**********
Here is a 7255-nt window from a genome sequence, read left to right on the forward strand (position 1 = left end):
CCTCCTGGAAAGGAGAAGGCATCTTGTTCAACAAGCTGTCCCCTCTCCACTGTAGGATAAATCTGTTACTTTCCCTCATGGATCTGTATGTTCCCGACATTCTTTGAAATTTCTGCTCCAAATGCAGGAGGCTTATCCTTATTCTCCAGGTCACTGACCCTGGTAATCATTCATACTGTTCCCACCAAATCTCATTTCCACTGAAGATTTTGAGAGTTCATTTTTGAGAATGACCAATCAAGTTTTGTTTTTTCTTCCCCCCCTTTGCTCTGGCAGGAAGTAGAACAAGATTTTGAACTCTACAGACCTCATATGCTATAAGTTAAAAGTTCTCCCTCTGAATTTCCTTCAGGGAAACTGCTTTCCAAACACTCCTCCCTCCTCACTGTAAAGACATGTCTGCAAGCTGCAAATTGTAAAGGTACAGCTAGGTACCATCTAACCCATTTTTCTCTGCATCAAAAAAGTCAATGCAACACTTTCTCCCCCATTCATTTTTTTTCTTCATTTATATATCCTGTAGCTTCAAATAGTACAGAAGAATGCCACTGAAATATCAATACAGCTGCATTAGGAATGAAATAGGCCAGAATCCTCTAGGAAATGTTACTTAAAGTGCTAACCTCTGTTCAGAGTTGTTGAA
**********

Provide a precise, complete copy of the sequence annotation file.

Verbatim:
Here is a 7255-nt window from a genome sequence, read left to right on the forward strand (position 1 = left end):
CCTCCTGGAAAGGAGAAGGCATCTTGTTCAACAAGCTGTCCCCTCTCCACTGTAGGATAAATCTGTTACTTTCCCTCATGGATCTGTATGTTCCCGACATTCTTTGAAATTTCTGCTCCAAATGCAGGAGGCTTATCCTTATTCTCCAGGTCACTGACCCTGGTAATCATTCATACTGTTCCCACCAAATCTCATTTCCACTGAAGATTTTGAGAGTTCATTTTTGAGAATGACCAATCAAGTTTTGTTTTTTCTTCCCCCCCTTTGCTCTGGCAGGAAGTAGAACAAGATTTTGAACTCTACAGACCTCATATGCTATAAGTTAAAAGTTCTCCCTCTGAATTTCCTTCAGGGAAACTGCTTTCCAAACACTCCTCCCTCCTCACTGTAAAGACATGTCTGCAAGCTGCAAATTGTAAAGGTACAGCTAGGTACCATCTAACCCATTTTTCTCTGCATCAAAAAAGTCAATGCAACACTTTCTCCCCCATTCATTTTTTTTCTTCATTTATATATCCTGTAGCTTCAAATAGTACAGAAGAATGCCACTGAAATATCAATACAGCTGCATTAGGAATGAAATAGGCCAGAATCCTCTAGGAAATGTTACTTAAAGTGCTAACCTCTGTTCAGAGTTGTTGAA